How doctors killed President Garfield
"Lister, an Englishman, embraced this theory in the early 1860s," said Reznick. "American doctors did not believe in the Listerian Theory because they subscribed to the miasma theory, the fact that bad air caused disease and illness, not germs. They didn't believe in germs - germs you couldn't see."
On the scene at the train station: Cabinet member Robert Todd Lincoln. Present at his father's death 16 years before, he would also witness the murder of McKinley 20 years later.
"Of the four presidential assassinations, he was there for three of them," Millard said - a pretty ghoulilsh distinction!
It was Lincoln who summoned Dr. D. Willard Bliss (the 'D' stood for Doctor, his actual first name).
"Bliss was a uniquely arrogant and ambitious man, and he just took charge," Millard said.
There would be no second opinions. For an excruciating 80 days, made even worse by the oppressively hot Washington summer, Garfield suffered stoically as his condition worsened.
"He is riddled with infection at this point, he has these abscesses all through his body," Millard said.
And he was starving to death. Unable to keep down the rich sumptuous meals he was being fed, the president's weight plunged from 210 pounds to 130.
In a panic to find the bullet still lodged in the president, Bliss called on Alexander Graham Bell - yes, THAT Bell, the inventor of the telephone.
Bell's task: Use his "induction balance," a kind of metal detector, to find the bullet so it could be extracted once and for all.
Unbeknownst to Bell, Garfield was lying on a bed made of metal springs, rare at the time - "Which is obviously going to affect a metal detector!" said Millard.
"But worse than that, Bliss had believed - and had publicly stated - that the bullet was on the right side of the president's body. And he would only let Bell examine that part of the president's body. And of course the bullet had gone to the left."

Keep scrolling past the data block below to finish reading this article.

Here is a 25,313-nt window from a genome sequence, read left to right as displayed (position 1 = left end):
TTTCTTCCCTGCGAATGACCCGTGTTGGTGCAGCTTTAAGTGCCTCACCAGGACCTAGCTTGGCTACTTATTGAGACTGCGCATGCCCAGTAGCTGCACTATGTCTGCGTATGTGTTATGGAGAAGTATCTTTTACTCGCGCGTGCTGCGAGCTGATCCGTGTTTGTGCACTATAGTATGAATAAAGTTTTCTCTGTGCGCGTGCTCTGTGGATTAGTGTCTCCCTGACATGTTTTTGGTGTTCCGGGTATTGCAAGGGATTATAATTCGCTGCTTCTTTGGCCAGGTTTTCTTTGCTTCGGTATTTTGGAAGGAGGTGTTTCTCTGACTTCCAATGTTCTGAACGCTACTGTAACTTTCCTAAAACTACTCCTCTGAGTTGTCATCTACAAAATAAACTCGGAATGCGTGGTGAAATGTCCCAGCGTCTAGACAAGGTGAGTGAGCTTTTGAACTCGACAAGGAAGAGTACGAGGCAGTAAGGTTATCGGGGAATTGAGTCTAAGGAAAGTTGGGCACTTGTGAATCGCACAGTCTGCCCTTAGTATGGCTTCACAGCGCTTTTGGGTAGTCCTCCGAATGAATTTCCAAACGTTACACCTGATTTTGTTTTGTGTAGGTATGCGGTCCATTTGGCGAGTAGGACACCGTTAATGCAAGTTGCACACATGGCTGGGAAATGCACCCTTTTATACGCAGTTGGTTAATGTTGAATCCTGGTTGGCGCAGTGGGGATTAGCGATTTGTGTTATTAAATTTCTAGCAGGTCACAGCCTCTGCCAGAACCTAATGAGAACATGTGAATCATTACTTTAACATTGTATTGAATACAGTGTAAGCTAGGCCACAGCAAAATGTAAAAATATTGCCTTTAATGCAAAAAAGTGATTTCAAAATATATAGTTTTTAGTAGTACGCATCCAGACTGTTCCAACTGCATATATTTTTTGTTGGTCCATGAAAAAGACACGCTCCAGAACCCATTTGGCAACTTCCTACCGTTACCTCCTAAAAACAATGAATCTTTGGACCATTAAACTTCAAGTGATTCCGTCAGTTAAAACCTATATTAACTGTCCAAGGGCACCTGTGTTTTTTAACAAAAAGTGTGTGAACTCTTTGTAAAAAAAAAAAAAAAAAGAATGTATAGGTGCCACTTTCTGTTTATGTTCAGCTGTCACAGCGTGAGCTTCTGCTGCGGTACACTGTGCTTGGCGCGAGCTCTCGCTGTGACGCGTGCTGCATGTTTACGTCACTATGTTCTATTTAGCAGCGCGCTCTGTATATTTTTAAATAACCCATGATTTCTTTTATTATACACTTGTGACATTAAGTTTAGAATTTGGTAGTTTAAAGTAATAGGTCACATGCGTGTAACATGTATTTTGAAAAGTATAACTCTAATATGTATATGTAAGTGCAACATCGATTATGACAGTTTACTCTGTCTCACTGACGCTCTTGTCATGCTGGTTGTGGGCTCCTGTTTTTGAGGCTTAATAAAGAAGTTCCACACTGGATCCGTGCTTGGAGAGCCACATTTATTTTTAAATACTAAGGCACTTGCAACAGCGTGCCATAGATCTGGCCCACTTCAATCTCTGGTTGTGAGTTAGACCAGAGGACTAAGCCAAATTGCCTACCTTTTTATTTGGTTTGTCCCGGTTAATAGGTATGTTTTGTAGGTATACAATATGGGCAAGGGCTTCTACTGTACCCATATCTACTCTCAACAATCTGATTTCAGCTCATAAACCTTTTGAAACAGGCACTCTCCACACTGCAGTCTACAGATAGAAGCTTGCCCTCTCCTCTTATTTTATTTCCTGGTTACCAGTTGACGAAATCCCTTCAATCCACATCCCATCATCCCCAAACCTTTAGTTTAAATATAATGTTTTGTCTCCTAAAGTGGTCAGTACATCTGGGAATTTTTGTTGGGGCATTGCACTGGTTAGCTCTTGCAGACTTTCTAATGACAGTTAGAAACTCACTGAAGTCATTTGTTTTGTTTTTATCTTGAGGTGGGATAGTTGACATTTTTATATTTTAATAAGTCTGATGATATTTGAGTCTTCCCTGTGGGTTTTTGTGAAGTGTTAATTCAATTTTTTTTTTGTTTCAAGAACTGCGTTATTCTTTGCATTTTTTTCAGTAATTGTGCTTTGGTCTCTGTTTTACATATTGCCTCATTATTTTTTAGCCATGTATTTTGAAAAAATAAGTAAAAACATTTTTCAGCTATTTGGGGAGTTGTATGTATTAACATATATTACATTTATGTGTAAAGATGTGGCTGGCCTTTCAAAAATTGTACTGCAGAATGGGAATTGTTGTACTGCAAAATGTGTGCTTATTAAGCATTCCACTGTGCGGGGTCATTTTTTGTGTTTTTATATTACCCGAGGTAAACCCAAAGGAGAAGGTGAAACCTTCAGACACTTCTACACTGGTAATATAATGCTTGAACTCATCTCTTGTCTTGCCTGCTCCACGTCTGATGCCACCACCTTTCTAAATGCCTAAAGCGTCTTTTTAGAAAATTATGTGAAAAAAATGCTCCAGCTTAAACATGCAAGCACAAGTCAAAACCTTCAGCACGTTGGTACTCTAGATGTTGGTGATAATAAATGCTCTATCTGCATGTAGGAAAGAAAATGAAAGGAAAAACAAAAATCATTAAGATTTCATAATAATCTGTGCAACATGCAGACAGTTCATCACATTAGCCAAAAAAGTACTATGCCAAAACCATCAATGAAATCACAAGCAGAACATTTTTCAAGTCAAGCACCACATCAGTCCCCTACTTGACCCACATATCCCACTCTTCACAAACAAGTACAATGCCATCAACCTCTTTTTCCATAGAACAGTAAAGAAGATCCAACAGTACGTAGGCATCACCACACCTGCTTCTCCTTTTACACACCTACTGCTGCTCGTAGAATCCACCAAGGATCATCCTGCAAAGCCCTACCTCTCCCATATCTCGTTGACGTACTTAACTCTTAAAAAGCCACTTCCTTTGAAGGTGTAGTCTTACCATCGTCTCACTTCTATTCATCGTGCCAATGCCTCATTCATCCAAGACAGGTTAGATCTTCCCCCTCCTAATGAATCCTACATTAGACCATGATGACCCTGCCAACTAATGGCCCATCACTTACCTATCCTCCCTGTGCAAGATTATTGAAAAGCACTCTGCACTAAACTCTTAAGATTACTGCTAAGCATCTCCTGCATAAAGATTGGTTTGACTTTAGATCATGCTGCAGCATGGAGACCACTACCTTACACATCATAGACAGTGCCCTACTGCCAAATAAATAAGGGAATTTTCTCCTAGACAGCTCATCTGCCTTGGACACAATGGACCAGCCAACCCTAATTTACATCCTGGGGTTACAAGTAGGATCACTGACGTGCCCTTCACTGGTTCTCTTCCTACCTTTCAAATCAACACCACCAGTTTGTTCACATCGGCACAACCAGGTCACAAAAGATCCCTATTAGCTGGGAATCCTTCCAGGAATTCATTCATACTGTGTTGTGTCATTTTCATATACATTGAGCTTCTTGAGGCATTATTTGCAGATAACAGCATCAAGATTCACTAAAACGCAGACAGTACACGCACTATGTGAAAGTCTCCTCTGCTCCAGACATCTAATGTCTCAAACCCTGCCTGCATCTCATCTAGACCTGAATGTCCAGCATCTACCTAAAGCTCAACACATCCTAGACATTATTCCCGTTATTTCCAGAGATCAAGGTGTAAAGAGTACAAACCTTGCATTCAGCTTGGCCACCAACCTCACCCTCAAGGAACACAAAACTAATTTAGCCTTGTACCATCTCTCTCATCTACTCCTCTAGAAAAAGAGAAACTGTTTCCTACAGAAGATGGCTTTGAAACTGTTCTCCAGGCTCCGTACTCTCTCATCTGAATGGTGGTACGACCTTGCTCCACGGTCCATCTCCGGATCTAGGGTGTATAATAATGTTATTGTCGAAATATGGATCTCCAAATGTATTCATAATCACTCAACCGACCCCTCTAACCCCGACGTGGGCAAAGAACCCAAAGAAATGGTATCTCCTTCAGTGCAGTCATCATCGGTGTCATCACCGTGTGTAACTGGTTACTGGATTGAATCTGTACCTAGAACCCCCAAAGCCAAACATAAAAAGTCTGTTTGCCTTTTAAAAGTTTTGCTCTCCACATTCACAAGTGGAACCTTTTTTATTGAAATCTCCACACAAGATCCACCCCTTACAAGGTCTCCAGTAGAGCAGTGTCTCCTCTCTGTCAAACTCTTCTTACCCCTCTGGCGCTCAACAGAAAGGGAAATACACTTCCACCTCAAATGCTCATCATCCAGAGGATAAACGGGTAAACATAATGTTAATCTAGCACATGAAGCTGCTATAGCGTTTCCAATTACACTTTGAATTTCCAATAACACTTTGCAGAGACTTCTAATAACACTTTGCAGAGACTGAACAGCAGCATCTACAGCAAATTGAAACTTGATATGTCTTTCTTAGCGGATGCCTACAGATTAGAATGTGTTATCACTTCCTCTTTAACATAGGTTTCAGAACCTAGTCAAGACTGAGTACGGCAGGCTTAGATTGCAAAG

"Willful ignorance?" asked Rocca.
"It's just one of the incredible dangers of ambition. He did not want to be proven wrong."
President Garfield finally died on September 19, 1881.
The autopsy confirmed Bliss' ignorance.
"So President Garfield didn't have to die," said Dr. Reznick. "President Garfield died because of what his doctors did to him, and what his doctors DIDN'T do to him."
But from this senseless horror came good: the use of antiseptics was quickly accepted by American doctors. Civil service reform was enacted . . . and perhaps, even more significantly, it brought the North and South together for the first time since the Civil War.
"It healed this deep, deep, deep wound because there was this common sorrow and this understanding of loss," said Millard.
As for the man who shot the president, Charles Guiteau would be hanged, only aware at the very end that he would not be celebrated for killing the president.
Guiteau actually said, "Yes, I shot him, but his doctors killed him."
"This insane person actually says something sane," said Rocca.
"Yeah. And it's true. Unfortunately, it's absolutely true," said Millard.
For more info:
- "Destiny of the Republic" by Candice Millard (Doubleday)
- You can visit James Garfield's home outside of Cleveland Ohio
- National Library of Medicine
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